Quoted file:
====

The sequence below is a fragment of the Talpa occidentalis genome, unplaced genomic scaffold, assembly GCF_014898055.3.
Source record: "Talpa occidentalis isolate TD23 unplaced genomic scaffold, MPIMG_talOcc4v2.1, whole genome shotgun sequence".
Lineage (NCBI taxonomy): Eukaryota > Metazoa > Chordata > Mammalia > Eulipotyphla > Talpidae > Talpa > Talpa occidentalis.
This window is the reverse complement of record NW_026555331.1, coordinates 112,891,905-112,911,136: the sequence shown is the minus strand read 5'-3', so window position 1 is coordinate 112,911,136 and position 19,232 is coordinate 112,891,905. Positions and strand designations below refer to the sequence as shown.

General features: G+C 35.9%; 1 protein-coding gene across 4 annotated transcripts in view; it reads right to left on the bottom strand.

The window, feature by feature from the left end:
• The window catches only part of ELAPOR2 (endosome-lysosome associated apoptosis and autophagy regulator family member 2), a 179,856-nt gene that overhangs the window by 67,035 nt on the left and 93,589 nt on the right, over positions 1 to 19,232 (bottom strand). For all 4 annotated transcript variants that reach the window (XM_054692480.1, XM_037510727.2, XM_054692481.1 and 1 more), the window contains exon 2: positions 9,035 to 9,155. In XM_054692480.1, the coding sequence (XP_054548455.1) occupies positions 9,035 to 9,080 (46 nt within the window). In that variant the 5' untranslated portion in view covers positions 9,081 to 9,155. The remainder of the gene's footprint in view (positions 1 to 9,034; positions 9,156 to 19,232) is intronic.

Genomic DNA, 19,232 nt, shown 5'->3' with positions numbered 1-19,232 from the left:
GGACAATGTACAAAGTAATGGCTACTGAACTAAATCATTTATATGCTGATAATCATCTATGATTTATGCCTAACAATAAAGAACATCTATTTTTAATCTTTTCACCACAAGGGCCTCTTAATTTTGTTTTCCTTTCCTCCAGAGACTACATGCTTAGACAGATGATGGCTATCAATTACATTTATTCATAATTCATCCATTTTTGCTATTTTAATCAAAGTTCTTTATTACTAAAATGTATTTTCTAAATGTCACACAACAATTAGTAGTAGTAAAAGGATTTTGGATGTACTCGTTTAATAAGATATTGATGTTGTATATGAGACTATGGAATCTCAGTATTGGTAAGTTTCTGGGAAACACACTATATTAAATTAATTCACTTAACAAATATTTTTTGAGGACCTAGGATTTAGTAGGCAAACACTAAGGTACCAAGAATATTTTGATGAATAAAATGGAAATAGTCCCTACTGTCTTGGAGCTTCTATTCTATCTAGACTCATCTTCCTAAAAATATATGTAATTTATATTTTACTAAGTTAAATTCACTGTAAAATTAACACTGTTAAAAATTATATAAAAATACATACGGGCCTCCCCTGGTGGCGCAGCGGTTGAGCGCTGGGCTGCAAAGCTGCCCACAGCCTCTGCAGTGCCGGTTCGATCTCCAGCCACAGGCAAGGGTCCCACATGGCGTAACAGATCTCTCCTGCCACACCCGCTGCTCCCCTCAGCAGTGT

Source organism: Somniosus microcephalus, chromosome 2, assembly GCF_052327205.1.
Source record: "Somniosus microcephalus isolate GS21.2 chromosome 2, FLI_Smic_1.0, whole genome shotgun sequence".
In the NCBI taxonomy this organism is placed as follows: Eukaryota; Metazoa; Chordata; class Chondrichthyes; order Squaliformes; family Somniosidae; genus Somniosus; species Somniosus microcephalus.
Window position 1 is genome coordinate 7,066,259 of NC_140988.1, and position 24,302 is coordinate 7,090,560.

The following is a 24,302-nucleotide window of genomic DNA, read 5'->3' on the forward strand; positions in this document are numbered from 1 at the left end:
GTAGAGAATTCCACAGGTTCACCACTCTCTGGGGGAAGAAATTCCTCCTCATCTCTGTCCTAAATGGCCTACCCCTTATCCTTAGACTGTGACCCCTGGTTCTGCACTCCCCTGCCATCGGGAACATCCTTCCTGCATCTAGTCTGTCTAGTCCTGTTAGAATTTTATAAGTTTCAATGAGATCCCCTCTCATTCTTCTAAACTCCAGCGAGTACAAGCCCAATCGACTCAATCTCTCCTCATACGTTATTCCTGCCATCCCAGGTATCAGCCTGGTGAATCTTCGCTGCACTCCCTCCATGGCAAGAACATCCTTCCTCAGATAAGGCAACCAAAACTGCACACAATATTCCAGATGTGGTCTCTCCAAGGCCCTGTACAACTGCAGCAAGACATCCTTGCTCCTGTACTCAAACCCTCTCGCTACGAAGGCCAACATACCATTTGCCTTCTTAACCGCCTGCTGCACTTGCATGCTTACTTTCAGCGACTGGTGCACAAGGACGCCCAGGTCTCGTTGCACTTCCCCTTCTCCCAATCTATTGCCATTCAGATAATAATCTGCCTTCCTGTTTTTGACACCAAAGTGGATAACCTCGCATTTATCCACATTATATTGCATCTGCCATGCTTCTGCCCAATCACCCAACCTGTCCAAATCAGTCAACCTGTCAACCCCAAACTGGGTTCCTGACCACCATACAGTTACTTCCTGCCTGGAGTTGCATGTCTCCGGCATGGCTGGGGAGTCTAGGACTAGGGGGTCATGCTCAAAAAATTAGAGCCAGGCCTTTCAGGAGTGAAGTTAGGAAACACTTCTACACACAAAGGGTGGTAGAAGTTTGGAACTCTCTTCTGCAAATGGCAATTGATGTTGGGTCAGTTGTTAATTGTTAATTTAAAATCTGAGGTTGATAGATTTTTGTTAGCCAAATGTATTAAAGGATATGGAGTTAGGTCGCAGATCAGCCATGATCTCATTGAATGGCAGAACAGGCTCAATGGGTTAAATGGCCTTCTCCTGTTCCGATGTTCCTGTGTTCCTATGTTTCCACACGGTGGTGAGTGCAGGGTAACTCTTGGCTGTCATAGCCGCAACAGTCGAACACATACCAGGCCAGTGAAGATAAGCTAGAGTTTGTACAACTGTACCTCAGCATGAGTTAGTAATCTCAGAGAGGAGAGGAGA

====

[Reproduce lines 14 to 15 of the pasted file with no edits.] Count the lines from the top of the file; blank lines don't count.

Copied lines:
The following is a 24,302-nucleotide window of genomic DNA, read 5'->3' on the forward strand; positions in this document are numbered from 1 at the left end:
GTAGAGAATTCCACAGGTTCACCACTCTCTGGGGGAAGAAATTCCTCCTCATCTCTGTCCTAAATGGCCTACCCCTTATCCTTAGACTGTGACCCCTGGTTCTGCACTCCCCTGCCATCGGGAACATCCTTCCTGCATCTAGTCTGTCTAGTCCTGTTAGAATTTTATAAGTTTCAATGAGATCCCCTCTCATTCTTCTAAACTCCAGCGAGTACAAGCCCAATCGACTCAATCTCTCCTCATACGTTATTCCTGCCATCCCAGGTATCAGCCTGGTGAATCTTCGCTGCACTCCCTCCATGGCAAGAACATCCTTCCTCAGATAAGGCAACCAAAACTGCACACAATATTCCAGATGTGGTCTCTCCAAGGCCCTGTACAACTGCAGCAAGACATCCTTGCTCCTGTACTCAAACCCTCTCGCTACGAAGGCCAACATACCATTTGCCTTCTTAACCGCCTGCTGCACTTGCATGCTTACTTTCAGCGACTGGTGCACAAGGACGCCCAGGTCTCGTTGCACTTCCCCTTCTCCCAATCTATTGCCATTCAGATAATAATCTGCCTTCCTGTTTTTGACACCAAAGTGGATAACCTCGCATTTATCCACATTATATTGCATCTGCCATGCTTCTGCCCAATCACCCAACCTGTCCAAATCAGTCAACCTGTCAACCCCAAACTGGGTTCCTGACCACCATACAGTTACTTCCTGCCTGGAGTTGCATGTCTCCGGCATGGCTGGGGAGTCTAGGACTAGGGGGTCATGCTCAAAAAATTAGAGCCAGGCCTTTCAGGAGTGAAGTTAGGAAACACTTCTACACACAAAGGGTGGTAGAAGTTTGGAACTCTCTTCTGCAAATGGCAATTGATGTTGGGTCAGTTGTTAATTGTTAATTTAAAATCTGAGGTTGATAGATTTTTGTTAGCCAAATGTATTAAAGGATATGGAGTTAGGTCGCAGATCAGCCATGATCTCATTGAATGGCAGAACAGGCTCAATGGGTTAAATGGCCTTCTCCTGTTCCGATGTTCCTGTGTTCCTATGTTTCCACACGGTGGTGAGTGCAGGGTAACTCTTGGCTGTCATAGCCGCAACAGTCGAACACATACCAGGCCAGTGAAGATAAGCTAGAGTTTGTACAACTGTACCTCAGCATGAGTTAGTAATCTCAGAGAGGAGAGGAGA